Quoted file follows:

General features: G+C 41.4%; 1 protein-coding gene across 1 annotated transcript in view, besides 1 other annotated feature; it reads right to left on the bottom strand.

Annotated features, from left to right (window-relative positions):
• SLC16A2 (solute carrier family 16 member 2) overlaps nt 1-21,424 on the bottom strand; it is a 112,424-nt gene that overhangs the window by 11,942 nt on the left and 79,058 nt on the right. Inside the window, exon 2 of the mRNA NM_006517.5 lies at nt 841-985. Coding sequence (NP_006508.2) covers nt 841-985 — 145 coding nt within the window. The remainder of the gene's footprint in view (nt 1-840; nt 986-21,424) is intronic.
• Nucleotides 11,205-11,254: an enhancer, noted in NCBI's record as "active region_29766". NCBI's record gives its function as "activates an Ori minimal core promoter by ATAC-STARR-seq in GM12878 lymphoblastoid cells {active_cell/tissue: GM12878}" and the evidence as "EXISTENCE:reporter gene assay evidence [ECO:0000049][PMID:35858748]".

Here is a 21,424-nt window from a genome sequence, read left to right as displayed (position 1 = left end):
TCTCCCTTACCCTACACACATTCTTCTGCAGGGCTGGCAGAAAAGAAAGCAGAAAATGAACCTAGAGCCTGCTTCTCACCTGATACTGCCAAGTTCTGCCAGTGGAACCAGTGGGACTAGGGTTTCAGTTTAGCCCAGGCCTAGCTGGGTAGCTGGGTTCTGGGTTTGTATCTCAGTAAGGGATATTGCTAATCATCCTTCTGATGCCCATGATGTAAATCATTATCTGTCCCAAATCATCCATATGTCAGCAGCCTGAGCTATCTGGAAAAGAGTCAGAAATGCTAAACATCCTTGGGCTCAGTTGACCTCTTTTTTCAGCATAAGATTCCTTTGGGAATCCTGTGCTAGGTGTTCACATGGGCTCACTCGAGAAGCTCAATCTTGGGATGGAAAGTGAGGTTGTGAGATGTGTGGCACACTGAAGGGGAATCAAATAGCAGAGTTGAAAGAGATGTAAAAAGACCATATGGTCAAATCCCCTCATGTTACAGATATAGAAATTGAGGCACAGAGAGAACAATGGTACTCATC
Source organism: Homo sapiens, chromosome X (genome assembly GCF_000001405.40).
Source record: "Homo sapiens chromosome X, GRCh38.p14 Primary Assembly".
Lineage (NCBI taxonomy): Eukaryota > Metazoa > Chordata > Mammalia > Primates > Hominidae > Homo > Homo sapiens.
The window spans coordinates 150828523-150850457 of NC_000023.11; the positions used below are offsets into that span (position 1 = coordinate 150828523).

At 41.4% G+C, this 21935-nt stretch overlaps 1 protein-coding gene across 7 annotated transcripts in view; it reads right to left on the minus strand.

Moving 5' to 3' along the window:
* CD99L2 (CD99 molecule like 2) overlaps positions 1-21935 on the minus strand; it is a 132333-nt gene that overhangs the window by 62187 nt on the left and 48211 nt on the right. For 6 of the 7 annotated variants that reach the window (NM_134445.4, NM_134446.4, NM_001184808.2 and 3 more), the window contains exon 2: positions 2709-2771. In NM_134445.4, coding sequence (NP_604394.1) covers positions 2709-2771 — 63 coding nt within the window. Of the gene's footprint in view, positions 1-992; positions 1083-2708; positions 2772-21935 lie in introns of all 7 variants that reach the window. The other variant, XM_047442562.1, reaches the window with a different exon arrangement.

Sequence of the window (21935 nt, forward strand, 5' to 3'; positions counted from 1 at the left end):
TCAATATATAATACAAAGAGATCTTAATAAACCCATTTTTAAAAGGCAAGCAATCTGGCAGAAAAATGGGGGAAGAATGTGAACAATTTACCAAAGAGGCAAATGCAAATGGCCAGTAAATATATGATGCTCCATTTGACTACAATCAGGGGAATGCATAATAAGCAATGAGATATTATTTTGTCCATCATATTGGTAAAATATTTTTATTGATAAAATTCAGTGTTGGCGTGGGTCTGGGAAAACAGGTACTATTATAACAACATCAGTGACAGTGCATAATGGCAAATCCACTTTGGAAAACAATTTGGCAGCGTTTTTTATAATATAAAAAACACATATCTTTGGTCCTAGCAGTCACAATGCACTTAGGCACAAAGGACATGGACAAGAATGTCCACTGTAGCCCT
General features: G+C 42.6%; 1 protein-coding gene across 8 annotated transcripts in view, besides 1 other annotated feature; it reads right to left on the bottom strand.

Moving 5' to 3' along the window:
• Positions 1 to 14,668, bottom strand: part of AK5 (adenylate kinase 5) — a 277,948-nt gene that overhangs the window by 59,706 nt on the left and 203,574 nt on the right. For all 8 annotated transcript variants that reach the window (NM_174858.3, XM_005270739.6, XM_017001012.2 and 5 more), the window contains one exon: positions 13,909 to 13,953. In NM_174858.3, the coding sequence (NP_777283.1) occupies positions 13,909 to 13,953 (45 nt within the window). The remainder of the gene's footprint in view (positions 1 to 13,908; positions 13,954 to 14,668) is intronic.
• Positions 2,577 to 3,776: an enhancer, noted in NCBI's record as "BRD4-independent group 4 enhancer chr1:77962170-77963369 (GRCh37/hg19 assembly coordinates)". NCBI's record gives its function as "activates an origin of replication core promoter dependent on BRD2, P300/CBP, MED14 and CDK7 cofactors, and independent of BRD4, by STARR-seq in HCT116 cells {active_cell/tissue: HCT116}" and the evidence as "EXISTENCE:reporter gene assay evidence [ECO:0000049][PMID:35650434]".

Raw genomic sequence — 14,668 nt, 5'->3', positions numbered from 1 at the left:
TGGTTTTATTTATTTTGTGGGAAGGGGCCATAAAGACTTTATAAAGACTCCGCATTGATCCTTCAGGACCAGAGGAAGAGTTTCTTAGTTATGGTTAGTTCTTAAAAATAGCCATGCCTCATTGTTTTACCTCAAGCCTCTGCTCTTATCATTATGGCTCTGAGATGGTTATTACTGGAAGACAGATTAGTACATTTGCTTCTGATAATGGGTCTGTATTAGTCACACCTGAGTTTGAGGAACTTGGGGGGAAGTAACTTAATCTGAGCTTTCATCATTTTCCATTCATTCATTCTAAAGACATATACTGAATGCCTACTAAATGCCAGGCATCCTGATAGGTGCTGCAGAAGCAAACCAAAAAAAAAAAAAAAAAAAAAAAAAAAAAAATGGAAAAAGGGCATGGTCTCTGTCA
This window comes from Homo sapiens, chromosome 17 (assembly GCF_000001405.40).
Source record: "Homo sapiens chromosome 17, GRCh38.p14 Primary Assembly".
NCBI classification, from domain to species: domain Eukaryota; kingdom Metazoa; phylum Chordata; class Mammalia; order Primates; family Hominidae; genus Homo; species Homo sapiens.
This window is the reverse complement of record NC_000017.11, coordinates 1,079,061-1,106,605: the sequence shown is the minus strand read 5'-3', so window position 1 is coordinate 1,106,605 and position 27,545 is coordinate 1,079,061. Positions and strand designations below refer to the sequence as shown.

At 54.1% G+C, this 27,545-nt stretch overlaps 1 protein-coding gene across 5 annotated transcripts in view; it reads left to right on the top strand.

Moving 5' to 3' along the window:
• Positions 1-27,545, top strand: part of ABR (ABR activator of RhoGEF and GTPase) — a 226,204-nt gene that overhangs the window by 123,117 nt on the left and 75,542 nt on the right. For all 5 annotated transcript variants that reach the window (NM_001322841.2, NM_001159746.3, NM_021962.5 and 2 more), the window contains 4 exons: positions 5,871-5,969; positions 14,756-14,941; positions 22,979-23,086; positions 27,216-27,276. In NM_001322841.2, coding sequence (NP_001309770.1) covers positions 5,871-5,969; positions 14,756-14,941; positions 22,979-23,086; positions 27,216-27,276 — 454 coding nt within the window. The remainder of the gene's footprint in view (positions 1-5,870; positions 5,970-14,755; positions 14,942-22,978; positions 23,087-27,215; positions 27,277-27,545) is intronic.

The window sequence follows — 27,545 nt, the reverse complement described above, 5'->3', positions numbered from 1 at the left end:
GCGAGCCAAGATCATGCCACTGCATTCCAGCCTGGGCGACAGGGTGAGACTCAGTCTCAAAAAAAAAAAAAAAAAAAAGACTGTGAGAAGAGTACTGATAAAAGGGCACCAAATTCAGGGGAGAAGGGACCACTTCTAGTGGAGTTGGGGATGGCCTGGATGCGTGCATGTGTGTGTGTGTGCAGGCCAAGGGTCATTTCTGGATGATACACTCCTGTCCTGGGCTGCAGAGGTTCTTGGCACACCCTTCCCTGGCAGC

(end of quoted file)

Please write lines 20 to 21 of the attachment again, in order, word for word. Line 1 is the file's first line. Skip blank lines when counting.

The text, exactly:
Raw genomic sequence — 14,668 nt, 5'->3', positions numbered from 1 at the left:
TGGTTTTATTTATTTTGTGGGAAGGGGCCATAAAGACTTTATAAAGACTCCGCATTGATCCTTCAGGACCAGAGGAAGAGTTTCTTAGTTATGGTTAGTTCTTAAAAATAGCCATGCCTCATTGTTTTACCTCAAGCCTCTGCTCTTATCATTATGGCTCTGAGATGGTTATTACTGGAAGACAGATTAGTACATTTGCTTCTGATAATGGGTCTGTATTAGTCACACCTGAGTTTGAGGAACTTGGGGGGAAGTAACTTAATCTGAGCTTTCATCATTTTCCATTCATTCATTCTAAAGACATATACTGAATGCCTACTAAATGCCAGGCATCCTGATAGGTGCTGCAGAAGCAAACCAAAAAAAAAAAAAAAAAAAAAAAAAAAAAAATGGAAAAAGGGCATGGTCTCTGTCA